BIO330 Microbial Ecology and Physiology

Credits (ECTS):10

Course responsible:Åsa Helena Frostegård

Campus / Online:Taught campus Ås

Teaching language:Engelsk, norsk

Limits of class size:50

Course frequency:Annually

Nominal workload:

  • Lectures: 40 hours.
  • Seminars, including preparations: 100 hours.
  • Study groups and individual study: 110 hours.

Teaching and exam period:This course starts in Spring parallel.This course has teaching/evaluation in Spring parallel, .

About this course

Taking a series of environmental problems of current interest as the point of departure, central topics in aquatic and terrestrial microbial ecology are dealt with:

  • Microbial biochemistry; key fuctions for the nitrogen, carbon and sulphur cycles in the biosphere.
  • Ecology and physiology of functional groups of microbes.
  • Interaction in microbial communities; dependencies between functional groups.
  • Symbioses between microbes and eukaryotic organisms.
  • Regulatory biology; how microbes react to stimuli, and how this affects survival and growth.
  • Kinetics of growth, uptake of nutrients and starvation. Microbes in many environments are starving most of the time, and depend on efficient uptake systems to survive long periods of low/no nutrient input.
  • Molecular methods in microbial ecology.

Several of the applied topics in the course are closely connected to several of the UN sustainable development goals:

  • Reduction of microbially produced greenhouse gases (nitrous oxide; methane
  • Bioreactors (fermentation; methane production)
  • Bioremediation (use of microbes to remove pollutants from soil and water)
  • Biofertilization (eg use of nitrogen fixing bacteria)
  • Modern technologies for wastewater treatment.

The course is based on lectures on selected topics, literature seminars and group discussions related to the curriculum. The lectures cover the most central topics in the textbook. The course also contains exercises in reading scientific literature, which prepare the students for writing their Master´s or PhD thesis. Primary scientific articles are used for the literature seminars. The students are to comment on these and discuss them in plenary. Each student is also required to deliver a written report on an article discussed during the seminars.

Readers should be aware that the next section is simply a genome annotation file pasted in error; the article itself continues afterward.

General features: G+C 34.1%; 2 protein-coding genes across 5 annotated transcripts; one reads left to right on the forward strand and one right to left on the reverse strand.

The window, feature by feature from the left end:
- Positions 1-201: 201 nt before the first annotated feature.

Learning outcome

Knowledge: A basic insight into microbial processes and interactions that play central roles in the functioning of ecosystems. Knowledge of commonly used methods in modern microbial ecology, with emphasis on molecular methods.

Skills: Ability to interpret and critically read primary scientific literature. Training in scientific writing to prepare the students for writing their Master´s or PhD thesis. Perform kinetics calculations and make simple mathematical models to study microbial activities.

General competences: The theoretical foundation necessary for acquiring knowledge in the subject field by reading primary scientific literature. Intellectual skills that may be used for solving environmental problems and contribute to a sustainable development.

    • Lectures on the central parts of the textbook as well as certain additional literature (review articles that cover themes which the text book does not cover satisfactorily).
    • Colloquia where study questions related to the curriculum are discussed.
    • Seminars that take primary scientific articles as their point of departure. We start with an oral presentation of the article(s) by one of the students. Students participate actively in the discussions in these seminars.
    • Individual assignment: To write a summary of one of the articles discussed during the seminars.
  • The teachers take part in the seminars and are available during the study groups. The teachers can also be contacted via e-mail. Canvas is used for discussions and questions outside of the study group and seminar/lecture hours.
    • Basic Microbiology equivalent to BIO130.
    • Microbial Physiology, Genetics, and Systematics equivalent to BIO230.
  • Contribution to seminars is evaluated during the semester. The seminar part (including a written summary of one of the articles discussed during the seminars) must be approved before the student is allowed to take the final, written exam.

    Final exam graded E or better to pass.

    Grade weight for seminars: 3/10. Grade weight for written exam: 7/10. Duration of exam: Oral exam ca 30 minutes; if written exam it will be 3.5 hours.

  • Internal examiners for the seminars.

    An external examiner is present during oral examinations of all students. If written exam is given the external examiner approves the examination questions and corrects all exams (or, if >25 students, the external examiner grades a minimum of 25 selected exam papers).

  • 8 seminars (2 hours each). Must attend at least 7 of the 8 seminars.

    Written report from one seminar.

  • The course is suitable for Ph.D. students and master students in related fields, who wish to practice efficient reading and analysis of scientific primary literature. Students who lack parts of the previous knowledge recommended for this course will be advised selected readings for independent study during the first phase of the course. This is mainly relevant for Ph.D. students working in related fields of research.
  • Some of the weeks we have 2 X 2 hours of lectures, other weeks we have 2 hours of lectures and 2 hours of colloquia where study groups discuss questions related to the course readings. In total there will be at least 32 hours of lectures and 20 hours of colloquia.

    Seminars: 2 hours per week.

    One visit to relevant company/organisation.

  • Special requirements in Science